Christian Marines Under Fire

Washington-Praying-Etching-e1413464034612“All who desire to live godly in Christ Jesus will be persecuted,” (2 Tim 3:12).

Paul wrote this to Timothy from the Mamertine prison in Rome not long before he was martyred for his faith.  Paul never condemned the Roman government, though it was the Romans who ended his life.  Jesus never condemned the Romans, either.  He stated that it’s the world that hates Him, and therefore it will hate His followers.

Nothing has changed since then.  The world still hates Jesus and it hates Christians.  It doesn’t matter what cultural context we are in––the workplace, ministry, neighborhood, beauty salon––if we are salt and light we will be persecuted to some degree, whether snubbed mildly, ridiculed loudly, beaten or even martyred for our faith.  Persecution is inevitable.  How should we then live?  Jesus, Paul, and Peter tell us that we are to love our enemies, and to pray for them.  Difficult to do, granted.  But love them we must. 

My first encounter with persecution took place while I was serving in the Marine Corps.  Again, it could just as well have been at the local shoe store or Jack in the Box.  As I mentioned in my last blog (Honeymoon) some of the men in the barracks ridiculed those of us who had become Christ followers.  This went on for weeks.  It didn’t bother us; in fact, we were emboldened by it.  And then one morning I was ordered to report to one of the officers.  He said:      

“Joens, I want you to keep Jesus Christ behind doors on Sunday mornings, where He belongs.  Is that understood?”

The way he’d said Jesus Christ, was like a curse.  

I was raised in a Marine Corps family.  Growing up, I loved the Marines.  I was always proud of my dad’s thirty-three year service––World War 2, Korea, Vietnam.  To build upon his legacy I enlisted in the Marines to prove to myself that I, too, could be one of the Few, the Proud.  I graduated Boot Camp as the platoon honor man, and recipient of the dress blues award.  I am still proud of the Marines.  I thank God for the sacrifices they make to preserve freedom in our nation.  But on that morning it was foremost on my mind that the laws of God take precedent over the orders of 1st Lieutenants.  I answered respectfully:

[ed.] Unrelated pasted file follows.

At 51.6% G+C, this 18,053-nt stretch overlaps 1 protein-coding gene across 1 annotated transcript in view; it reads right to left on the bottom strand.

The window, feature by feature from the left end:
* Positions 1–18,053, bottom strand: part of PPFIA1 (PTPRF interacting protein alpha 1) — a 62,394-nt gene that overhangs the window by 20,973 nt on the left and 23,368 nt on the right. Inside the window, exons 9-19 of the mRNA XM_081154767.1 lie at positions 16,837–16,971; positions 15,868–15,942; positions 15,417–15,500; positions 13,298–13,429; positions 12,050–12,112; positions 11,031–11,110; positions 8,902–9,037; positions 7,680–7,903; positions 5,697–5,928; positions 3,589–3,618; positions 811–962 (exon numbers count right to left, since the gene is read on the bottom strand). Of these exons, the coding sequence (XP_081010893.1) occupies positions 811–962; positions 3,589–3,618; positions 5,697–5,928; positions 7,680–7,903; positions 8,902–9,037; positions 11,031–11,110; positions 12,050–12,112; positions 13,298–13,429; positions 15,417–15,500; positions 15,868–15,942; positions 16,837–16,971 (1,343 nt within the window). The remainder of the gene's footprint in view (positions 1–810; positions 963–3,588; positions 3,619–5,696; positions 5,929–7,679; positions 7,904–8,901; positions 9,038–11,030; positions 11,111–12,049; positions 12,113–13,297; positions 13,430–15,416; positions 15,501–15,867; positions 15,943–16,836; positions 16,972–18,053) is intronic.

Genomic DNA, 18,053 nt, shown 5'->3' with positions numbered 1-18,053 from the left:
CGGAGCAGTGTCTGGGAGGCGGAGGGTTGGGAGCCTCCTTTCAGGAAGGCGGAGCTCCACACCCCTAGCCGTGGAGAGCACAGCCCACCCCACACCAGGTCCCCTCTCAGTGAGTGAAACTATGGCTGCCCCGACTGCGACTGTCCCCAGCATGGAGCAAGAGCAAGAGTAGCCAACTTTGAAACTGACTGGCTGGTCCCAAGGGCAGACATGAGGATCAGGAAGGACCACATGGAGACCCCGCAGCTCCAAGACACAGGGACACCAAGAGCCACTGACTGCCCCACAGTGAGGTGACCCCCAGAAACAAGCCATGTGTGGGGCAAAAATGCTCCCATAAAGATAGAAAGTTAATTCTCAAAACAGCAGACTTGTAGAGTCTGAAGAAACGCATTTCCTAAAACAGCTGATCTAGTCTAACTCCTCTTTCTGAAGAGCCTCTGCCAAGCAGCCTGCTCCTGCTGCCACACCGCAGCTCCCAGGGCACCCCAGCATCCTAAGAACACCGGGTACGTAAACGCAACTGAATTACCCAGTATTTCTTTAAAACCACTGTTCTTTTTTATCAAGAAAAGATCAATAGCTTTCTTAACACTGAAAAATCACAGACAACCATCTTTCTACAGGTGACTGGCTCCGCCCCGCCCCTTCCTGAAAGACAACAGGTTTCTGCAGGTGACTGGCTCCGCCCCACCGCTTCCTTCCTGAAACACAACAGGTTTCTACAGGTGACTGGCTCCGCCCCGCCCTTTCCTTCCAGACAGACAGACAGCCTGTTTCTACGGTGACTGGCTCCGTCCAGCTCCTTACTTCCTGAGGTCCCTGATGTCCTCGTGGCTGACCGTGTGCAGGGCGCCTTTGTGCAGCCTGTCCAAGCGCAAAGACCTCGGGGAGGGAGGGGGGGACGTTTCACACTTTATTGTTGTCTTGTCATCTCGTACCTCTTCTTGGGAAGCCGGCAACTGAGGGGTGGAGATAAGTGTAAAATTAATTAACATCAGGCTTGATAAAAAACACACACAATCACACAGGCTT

“No sir.  I serve God, Country, and Corps in that order, not the reverse.”

I was dismissed.

I don’t believe that this was typical of the Marines.  When I was in boot camp I was given a New Testament, though I was not a believer at the time.  Clearly the idea of religion coexisting with the military was accepted.  The establishment of the military chaplaincy, dating back to 1791 by act of congress, was the basis for it.

No, this was not a Marine issue, this was a man issue.

From the morning of that interchange with my superior officer hostility grew against the tiny knot of Christian Marines.  The ridicule and ostracizing was now more virulent.  Handing out Gospel tracts to the men was forbidden.  And added to these there was now a clear double standard when it came to barracks inspection.  Non-Christians were left to decorate their rooms with contraband, pornographic and otherwise, whereas Christians were told to remove anything of a religious nature.  Tension in the barracks mounted.     

Matters came to a head one morning on the quarterdeck.  Two other Marines and myself were waiting to be posted on guard duty, one of whom had come to Christ a few weeks earlier.  He was nicknamed Lurch because of his enormous size.  Another of the Marines on deck (whom I will call Tom) picked a verbal fight with him.  Tom, no doubt emboldened by the recent tone in the barracks, told Lurch that he couldn’t be a Christian and a Marine at the same time.  Lurch disagreed.    

Tom pressed his point.  He said that if Lurch was a genuine believer he would take off his gun belt and serve Christ.  It was a challenge.  A gauntlet thrown.

To everyone’s astonishment, Lurch removed his gun belt and set it down on the desk before the Sergeant of the Guard.  Then he went upstairs to tell the CO what he had done.  Tom looked at me.        

WIthout giving it a thought, I took off my gun belt and set it before the Sergeant of the Guard.  I am not a conscientious objector, nor were any of the other Christian Marines.  We had all enlisted.  Five of us put down our gun belts that day in a united stand against the anti-Christian opposition in the barracks.  What we did was out of conviction for our new faith in Christ.  If we could not be Marines and Christians at the same time then we would be Christians.

We would soon pay for that decision.

Speaking for myself, with forty-three years of spiritual maturity behind me, I may have done things differently.  We were young.  The majority of us were less than two months old in our faith and sanctification.  Had I to do it over, I hope that with God’s grace and power I would have endured unto blood, that I would have borne up (Grk hupomone) under the mounting persecution.  But right or wrong I did what I thought was right at the time.  God is my judge.  And as we shall see in future blogs, “God causes all things to work together for good to those who love God, to those who are called according to His purpose” (Romans 8:28).

Next blog: Special Court Martial

3 thoughts on “Christian Marines Under Fire

    1. I know everything you have written about is very true. I too was there at Marine Barracks Naples when all that you say happened. Often wondered what became of you all. Glad to see Sixto is still around. Inspite of everything that used to happen at the Barracks. Have some good memories of it. Michael happy to see you held on to your beliefs.

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